We told the children to think about what they might ask their own grandparents. One little girl said she would ask her great-grandmother, “Did you lose your front teeth, too?” She was so charming and endearing that we couldn’t help but assure her that, “yes, your great-grandmother also lost her front teeth”.  After receiving this affirmation, all seemed right in the world for her.
Reviewing trees with their teacher. 
What did we learn?  
Family History can be introduced to different age groups, as long as the curriculum is presented in a developmentally appropriate manner. The experience at Ventana was overwhelmingly positive. The children were engaged, as were the teachers.  It was a pleasure representing the California Genealogical Society at this event! 

Need a speaker for an event (children or adults)?  Contact Shannon Reese

All photos by Shannon Reese

Copyright © 2014 by California Genealogical Society

06 November 2014

A Perfect Pilgrimage: Angel Island

By Linda Harms Okazaki

Linda Harms Okazaki, Katherine Yamada, SCGS genealogist and Grant Din, CGS member & Community Relations Director, Angel Island Immigration Station Foundation. Photo: Glenn Yamada

Angel Island is beautiful place for a picnic, a picture-perfect location for tourists, hikers, and locals alike. But the real beauty lies in its history. I am a fourth-generation San Franciscan who grew up in Marin County, but it wasn’t until I was an adult, with children of my own, and began my own genealogy that I understood my personal connection to this gem.

You see, from 1910 to 1940, the U.S. Government operated an immigration station on Angel Island where thousands of individuals first set foot in the United States.

My English immigrant and great grandfather, William Ambrose, worked as a night watchman in the Quarantine Station for 11 years. It was during this time period that my husband’s Japanese family members, the Okazakis, were “processed” through the Immigration Station. My children are doubly connected to the island.

Linda Harms Okazaki's Father in law, Terumi Okazaki with Ted Okazaki at Angel Island. Photo: Sharon Harms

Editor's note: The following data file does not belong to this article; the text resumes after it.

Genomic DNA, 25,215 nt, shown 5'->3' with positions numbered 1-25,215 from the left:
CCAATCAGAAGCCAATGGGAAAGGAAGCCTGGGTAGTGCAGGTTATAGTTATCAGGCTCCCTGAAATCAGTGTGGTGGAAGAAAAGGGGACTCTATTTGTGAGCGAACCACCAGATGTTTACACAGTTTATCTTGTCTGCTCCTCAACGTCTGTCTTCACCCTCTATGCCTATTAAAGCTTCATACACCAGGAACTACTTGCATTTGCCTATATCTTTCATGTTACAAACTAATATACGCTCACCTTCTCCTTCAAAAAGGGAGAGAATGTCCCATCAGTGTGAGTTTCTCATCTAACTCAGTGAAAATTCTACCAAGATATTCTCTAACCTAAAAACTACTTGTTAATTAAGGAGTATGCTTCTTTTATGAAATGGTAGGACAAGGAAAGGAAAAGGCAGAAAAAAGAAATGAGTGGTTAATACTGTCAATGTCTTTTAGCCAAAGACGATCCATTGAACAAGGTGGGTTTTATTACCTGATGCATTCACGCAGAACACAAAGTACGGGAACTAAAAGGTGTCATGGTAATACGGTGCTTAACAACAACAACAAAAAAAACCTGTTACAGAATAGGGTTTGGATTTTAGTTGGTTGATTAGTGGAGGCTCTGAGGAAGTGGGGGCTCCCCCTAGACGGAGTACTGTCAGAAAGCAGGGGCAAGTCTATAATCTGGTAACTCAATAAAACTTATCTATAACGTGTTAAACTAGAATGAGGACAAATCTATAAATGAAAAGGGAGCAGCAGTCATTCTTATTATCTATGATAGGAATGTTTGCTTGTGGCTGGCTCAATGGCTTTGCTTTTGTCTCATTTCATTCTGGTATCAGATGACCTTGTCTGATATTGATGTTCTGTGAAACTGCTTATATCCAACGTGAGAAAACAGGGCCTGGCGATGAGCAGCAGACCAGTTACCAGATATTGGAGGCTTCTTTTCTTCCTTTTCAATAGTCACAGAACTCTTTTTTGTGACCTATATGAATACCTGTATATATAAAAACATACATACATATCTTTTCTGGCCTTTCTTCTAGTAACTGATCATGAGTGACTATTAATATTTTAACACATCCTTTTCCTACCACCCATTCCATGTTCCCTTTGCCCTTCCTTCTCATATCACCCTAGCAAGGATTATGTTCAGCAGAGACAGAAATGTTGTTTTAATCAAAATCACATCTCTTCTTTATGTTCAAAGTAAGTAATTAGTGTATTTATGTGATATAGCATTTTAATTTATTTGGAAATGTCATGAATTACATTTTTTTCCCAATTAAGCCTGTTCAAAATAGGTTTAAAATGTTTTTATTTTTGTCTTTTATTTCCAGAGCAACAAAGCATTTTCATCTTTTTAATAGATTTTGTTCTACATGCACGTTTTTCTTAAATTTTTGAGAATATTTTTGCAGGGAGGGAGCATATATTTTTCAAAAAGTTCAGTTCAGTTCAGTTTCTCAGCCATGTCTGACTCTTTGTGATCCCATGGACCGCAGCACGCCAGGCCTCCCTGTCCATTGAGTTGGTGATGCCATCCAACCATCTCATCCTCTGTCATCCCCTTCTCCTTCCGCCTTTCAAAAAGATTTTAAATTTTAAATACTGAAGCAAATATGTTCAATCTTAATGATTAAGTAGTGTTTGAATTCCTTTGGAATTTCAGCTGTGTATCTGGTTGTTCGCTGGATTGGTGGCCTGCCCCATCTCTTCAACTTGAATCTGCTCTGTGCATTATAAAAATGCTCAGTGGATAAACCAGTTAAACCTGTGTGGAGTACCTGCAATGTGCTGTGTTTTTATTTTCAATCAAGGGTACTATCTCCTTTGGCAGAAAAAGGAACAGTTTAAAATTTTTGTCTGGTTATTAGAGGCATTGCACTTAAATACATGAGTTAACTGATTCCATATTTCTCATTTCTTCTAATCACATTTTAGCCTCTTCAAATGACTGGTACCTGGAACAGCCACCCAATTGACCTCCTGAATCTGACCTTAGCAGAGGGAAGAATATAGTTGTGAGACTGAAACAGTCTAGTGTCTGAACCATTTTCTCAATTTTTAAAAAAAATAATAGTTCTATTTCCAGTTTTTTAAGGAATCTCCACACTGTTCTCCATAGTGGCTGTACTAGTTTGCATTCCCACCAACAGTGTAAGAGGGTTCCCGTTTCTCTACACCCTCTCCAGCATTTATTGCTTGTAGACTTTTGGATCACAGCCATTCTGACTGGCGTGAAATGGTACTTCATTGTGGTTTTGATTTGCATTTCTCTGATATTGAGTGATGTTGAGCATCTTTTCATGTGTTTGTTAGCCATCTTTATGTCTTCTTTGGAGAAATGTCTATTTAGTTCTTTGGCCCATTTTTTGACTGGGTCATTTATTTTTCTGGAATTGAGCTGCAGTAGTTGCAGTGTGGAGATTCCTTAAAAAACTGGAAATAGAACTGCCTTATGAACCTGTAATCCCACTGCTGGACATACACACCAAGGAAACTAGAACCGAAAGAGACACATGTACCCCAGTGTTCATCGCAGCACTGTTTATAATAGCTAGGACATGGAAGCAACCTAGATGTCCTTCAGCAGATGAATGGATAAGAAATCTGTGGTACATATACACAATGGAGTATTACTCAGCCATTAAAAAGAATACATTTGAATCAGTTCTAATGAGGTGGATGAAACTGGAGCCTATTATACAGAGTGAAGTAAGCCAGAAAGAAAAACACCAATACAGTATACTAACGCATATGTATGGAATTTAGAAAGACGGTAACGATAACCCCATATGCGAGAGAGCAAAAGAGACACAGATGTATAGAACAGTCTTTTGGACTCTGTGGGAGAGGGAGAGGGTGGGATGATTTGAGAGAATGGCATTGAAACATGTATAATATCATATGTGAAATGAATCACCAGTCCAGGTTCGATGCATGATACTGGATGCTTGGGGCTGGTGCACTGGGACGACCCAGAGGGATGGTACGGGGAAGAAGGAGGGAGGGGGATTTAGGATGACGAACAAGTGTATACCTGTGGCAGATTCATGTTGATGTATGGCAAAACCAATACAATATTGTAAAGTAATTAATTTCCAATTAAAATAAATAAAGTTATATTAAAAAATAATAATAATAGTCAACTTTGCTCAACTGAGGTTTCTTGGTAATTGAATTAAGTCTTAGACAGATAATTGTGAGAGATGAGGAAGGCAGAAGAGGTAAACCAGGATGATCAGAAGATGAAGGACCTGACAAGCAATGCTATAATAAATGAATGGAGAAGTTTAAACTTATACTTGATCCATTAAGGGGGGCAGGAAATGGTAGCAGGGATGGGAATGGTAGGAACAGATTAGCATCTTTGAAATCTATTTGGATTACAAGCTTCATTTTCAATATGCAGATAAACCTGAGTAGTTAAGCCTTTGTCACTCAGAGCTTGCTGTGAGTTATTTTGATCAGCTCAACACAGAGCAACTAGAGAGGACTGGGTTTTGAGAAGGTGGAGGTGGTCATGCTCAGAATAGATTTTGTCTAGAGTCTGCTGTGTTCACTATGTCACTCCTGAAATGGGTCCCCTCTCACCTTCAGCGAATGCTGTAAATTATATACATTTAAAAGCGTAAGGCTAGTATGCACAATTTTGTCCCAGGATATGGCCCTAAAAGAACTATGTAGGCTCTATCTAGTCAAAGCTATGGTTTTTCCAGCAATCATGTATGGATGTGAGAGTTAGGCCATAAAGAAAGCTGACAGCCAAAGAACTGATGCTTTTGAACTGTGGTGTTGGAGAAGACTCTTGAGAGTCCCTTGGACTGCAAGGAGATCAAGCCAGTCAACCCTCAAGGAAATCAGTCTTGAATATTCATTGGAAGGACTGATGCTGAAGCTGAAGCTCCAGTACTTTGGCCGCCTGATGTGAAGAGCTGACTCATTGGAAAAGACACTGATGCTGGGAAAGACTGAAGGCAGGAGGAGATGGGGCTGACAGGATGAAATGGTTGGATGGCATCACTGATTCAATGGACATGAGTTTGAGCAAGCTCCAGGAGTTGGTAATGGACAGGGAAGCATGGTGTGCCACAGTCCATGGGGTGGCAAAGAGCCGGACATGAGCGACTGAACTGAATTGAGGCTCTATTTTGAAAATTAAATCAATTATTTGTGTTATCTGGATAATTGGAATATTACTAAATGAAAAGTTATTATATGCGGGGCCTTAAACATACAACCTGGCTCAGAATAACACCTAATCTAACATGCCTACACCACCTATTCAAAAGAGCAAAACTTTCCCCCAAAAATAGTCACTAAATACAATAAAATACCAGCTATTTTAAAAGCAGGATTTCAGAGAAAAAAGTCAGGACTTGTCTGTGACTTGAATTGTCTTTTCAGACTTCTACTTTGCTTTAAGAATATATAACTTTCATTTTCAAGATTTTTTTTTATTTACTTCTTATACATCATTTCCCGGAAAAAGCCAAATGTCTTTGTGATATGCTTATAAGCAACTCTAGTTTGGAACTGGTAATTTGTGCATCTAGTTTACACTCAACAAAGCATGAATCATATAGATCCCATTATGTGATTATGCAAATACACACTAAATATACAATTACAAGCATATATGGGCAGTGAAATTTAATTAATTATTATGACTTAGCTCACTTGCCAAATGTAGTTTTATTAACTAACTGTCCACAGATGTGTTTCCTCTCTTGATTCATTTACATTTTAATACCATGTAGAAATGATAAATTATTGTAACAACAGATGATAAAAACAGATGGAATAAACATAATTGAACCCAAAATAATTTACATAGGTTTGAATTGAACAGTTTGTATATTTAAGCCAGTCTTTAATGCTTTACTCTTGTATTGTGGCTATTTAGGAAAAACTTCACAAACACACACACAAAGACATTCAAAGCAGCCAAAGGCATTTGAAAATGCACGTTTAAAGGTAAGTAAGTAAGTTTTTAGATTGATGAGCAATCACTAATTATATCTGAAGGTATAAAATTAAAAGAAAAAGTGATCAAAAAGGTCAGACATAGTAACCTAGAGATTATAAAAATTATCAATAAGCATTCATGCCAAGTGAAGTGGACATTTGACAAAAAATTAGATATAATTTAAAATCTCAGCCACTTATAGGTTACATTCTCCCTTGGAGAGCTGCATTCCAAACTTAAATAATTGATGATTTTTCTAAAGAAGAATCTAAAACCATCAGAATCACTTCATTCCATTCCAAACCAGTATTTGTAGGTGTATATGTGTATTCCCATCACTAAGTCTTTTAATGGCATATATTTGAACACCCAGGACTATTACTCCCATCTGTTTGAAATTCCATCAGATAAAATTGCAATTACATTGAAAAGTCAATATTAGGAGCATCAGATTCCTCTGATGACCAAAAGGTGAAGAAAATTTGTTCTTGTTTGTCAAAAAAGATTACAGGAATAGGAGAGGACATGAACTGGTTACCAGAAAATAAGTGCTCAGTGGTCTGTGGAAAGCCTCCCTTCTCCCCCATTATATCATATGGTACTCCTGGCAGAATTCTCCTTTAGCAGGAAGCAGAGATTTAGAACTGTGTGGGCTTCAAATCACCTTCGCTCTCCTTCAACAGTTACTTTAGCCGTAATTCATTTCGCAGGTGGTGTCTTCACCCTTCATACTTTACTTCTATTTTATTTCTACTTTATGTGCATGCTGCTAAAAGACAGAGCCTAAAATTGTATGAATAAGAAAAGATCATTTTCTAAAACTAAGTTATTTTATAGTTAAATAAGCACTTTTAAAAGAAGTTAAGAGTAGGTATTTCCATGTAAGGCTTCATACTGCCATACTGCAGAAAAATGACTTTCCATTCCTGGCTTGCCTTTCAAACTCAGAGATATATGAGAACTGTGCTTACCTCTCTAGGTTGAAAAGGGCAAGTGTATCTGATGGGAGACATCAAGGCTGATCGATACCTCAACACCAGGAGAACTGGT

On October 4, 2014, the Nichi Bei Foundation, a non-profit media organization serving the Japanese American community, hosted a Japanese American Pilgrimage to Angel Island to honor the 85,000+ Japanese who immigrated through this location, as well as those Japanese ancestors who were detained there during World War II.

Hiroshi Kashiwagi and his wife Sadako with Diana Edwards. Hiroshi is a playwright, author, poet, actor who read a poem about his mother's experience on Angel Island.
The California Genealogical Society, along with several other community organizations, was honored to participate in the planning and execution of this historic event. More than 600 “pilgrims” came by ferry, to the sound of Taiko drums. A handful arrived by boat and kayak. It was wonderful to see old friends reconnect and new friendships made. The event included speeches, entertainment, poetry, community awards, and a Bento (Japanese-style) lunch. I presented to the crowd the family story of the trials and tribulations of the Okazakis’ immigration journey.

L-R: CGS genealogists: Todd Armstrong, Linda Harms Okazaki, Diana Edwards, Eva Goodwin, Adelle Treakle.
Photo: Jiro Yamamura  
In addition to the formal presentation, the informal activities created a real sense of excitement and discovery for the visitors: exhibits in the original Mess Hall visually displayed a historical overview of the conditions at the Immigration Stations; the Japanese American Museum of San José provided a kids’ corner where participants played games, made buttons, and drew their family trees; and five seasoned CGS genealogists—Todd Armstrong, Diana Edwards, Eva Goodwin, Adelle Treakle, and I—provided complimentary family history consultations throughout the day to eager and inquisitive attendees. Families learned how to get started on their own research, about understanding census and vital records, as well as exploring records dealing with immigration—such as passenger lists and border crossings—and naturalization. Looking at Internment Camp newspapers from the early 1940s was rewarding for many as it brought to life those harrowing times.

View from barred window inside the Immigration Station. Photo: Melinda Crawford
Thanks to spectacular weather, enthusiastic attendees, and engaged participants, it was truly a moving pilgrimage for all involved. 

Video of the Nikkei Angel Island Pilgrimage:

Immigrant Voices: Former Park Ranger Andrew Weiss

Copyright © 2014 by Ellen Fernandez-Sacco, California Genealogical Society and Library.